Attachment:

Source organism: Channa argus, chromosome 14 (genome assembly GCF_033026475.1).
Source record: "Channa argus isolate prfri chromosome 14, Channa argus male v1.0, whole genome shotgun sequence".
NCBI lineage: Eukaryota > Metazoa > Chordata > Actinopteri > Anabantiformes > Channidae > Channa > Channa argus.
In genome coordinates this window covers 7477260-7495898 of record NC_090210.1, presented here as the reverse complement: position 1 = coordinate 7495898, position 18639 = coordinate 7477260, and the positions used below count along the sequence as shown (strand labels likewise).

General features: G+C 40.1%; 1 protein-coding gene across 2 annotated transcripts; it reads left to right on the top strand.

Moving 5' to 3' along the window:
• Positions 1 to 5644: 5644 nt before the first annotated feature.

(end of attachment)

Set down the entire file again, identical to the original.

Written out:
Source organism: Channa argus, chromosome 14 (genome assembly GCF_033026475.1).
Source record: "Channa argus isolate prfri chromosome 14, Channa argus male v1.0, whole genome shotgun sequence".
NCBI lineage: Eukaryota > Metazoa > Chordata > Actinopteri > Anabantiformes > Channidae > Channa > Channa argus.
In genome coordinates this window covers 7477260-7495898 of record NC_090210.1, presented here as the reverse complement: position 1 = coordinate 7495898, position 18639 = coordinate 7477260, and the positions used below count along the sequence as shown (strand labels likewise).

General features: G+C 40.1%; 1 protein-coding gene across 2 annotated transcripts; it reads left to right on the top strand.

Moving 5' to 3' along the window:
• Positions 1 to 5644: 5644 nt before the first annotated feature.